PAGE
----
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Chris Sale will not receive a suspension after throwing behind Manny Machado

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The latest installment in the ongoing Orioles-Red Sox feud is this: Boston left-hander Chris Sale is reportedly not in line for a suspension after throwing behind Manny Machado on Tuesday. Despite recent comments from MLB chief baseball officer Joe Torre earlier this week, ESPN’s Buster Olney reports that a “final determination” has been made and Sale will not receive an official punishment from the league.

The original beef between the two teams — Machado’s spikes-high slide into Dustin Pedroia‘s leg, which has since been deemed unintentional by all involved parties — has escalated over the past two weeks. Sale’s pitch, a 98 m.p.h. fastball aimed behind Machado’s knees, was the third such incident to spawn from Pedroia’s injury. Now, it appears that the Red Sox won’t receive so much as a slap on the wrist for behavior that, should it continue, could unnecessarily injure another player.

Torre and MLB commissioner Rob Manfred appeared to take different approaches to the conflict. According to Torre, Manfred issued a joint warning to the teams during a conference call on Wednesday, letting them know that any further behavior would result in discipline by the league. Torre, on the other hand, said he’d rather not have the players and umpires “walking on eggs” as they approach each game, and felt that the situation didn’t warrant any pregame warnings going forward. Wednesday and Thursday’s games passed without too much drama, and the two teams aren’t scheduled to meet again until a series in Baltimore on June 1. Whether Manfred’s warning will prevent further retaliation remains to be seen, but given the league’s leniency so far, it may not be enough.

The Red Sox start is ridiculous

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The red-hot Red Sox completed a sweep of the previously red-hot Angels last night, outscoring them 27-3 in their three-game series. Last night’s game was, relatively speaking, a close one, with the Sox winning “only” by six runs. They did manage to strike out Shohei Ohtani three times, though, so some style points help make up for the “squeaker.” Also worth noting that they held Mike Trout of all people to a 3-for-11 line in their three-game series. He did not score a single time and drove in no runs.

That series win puts the Sox at 16-2 on the year. They dropped their Opening Day game to the Rays, but then won their next six games against Tampa Bay, which I’d say makes up for it. In between those two series they swept a two-game series from the Marlins and afterwards they took two of three from the Yankees and three in a row from the Orioles. The only thing that even threatened to slow this juggernaut down is the weather, resulting in a postponement of Monday morning’s Patriot’s Day game. Somewhere in here we should notice that they’re doing this with their starting shortstop and starting second baseman on the disabled list.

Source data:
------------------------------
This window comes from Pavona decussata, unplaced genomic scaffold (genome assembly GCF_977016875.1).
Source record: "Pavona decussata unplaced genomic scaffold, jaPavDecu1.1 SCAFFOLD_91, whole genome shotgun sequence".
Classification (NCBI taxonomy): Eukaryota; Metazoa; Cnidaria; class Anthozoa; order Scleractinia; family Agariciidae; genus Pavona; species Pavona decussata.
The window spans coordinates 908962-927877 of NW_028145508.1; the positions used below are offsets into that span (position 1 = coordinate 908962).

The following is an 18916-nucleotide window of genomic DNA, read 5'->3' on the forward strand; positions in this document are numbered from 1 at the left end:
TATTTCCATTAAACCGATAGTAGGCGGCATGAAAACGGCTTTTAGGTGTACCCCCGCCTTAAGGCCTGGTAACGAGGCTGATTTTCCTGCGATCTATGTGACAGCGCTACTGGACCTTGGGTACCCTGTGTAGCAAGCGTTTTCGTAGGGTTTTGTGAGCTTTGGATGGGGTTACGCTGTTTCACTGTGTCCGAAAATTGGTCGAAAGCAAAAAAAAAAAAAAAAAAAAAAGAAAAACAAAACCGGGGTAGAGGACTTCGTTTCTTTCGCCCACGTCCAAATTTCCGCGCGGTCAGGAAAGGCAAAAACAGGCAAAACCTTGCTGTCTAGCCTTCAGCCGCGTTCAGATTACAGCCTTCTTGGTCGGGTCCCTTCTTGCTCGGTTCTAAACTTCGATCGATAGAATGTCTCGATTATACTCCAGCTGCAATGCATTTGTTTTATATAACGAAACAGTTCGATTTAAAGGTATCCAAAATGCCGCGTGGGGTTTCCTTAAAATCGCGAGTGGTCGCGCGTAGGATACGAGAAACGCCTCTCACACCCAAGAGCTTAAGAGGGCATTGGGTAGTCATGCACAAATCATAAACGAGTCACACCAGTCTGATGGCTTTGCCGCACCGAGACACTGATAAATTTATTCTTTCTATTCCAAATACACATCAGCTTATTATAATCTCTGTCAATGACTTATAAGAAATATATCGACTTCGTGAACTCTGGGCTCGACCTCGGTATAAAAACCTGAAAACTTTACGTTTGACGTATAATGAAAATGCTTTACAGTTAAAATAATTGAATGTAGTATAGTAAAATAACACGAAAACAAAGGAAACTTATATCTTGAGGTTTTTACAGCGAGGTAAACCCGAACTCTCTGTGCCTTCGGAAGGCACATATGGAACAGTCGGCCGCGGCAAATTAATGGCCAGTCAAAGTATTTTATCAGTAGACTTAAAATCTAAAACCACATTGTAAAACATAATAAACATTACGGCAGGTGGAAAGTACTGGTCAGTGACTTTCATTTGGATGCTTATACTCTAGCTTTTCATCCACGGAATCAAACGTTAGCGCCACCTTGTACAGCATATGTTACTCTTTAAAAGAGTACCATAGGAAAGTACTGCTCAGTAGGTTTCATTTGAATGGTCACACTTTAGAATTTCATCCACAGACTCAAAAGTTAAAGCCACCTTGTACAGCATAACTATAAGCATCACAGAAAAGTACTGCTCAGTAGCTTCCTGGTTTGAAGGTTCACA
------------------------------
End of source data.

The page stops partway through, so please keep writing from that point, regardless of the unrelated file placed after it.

As we’ve noted many times, their 16-2 record is the best start in the Red Sox’ 118-year history. It’s also the best start for any team since the 1987 Milwaukee Brewers began 17-1 (let us just forget, for the time being, that those Brewers lost 18 of 20 in May of that year). They are the fourth team since 1961 to win 16 of its first 18 games.

The Sox aren’t simply getting lucky here. They’ve scored 116 runs and have allowed only 50, which is a Pythagorean record of 15-3. They lead all of baseball in offense, scoring 6.44 runs a game, leading individually in average, on-base percentage and slugging. They are only three one hundredths of a run behind the Astros from leading all of baseball in pitching, allowing only 2.78 runs a game. They’re winning all of these games because, in the early going, they’ve simply been that dang much better than everyone they’ve played.

No, the Sox are not going to go 144-18, as they are currently on pace to do. Yes, they are going to find a lot more trouble in their schedule once they play the Orioles, Rays and Marlins less, play a healthier Yankees team more and face off against the Astros, the Blue Jays, the Indians, the Twins and some tougher interleague opponents. This is baseball, obviously, and no one makes it through a season without rough patches, long, short and numerous.

Still: this has been one whale of a start for Boston. Those wins are in the bank. It’s been quite the thing to see.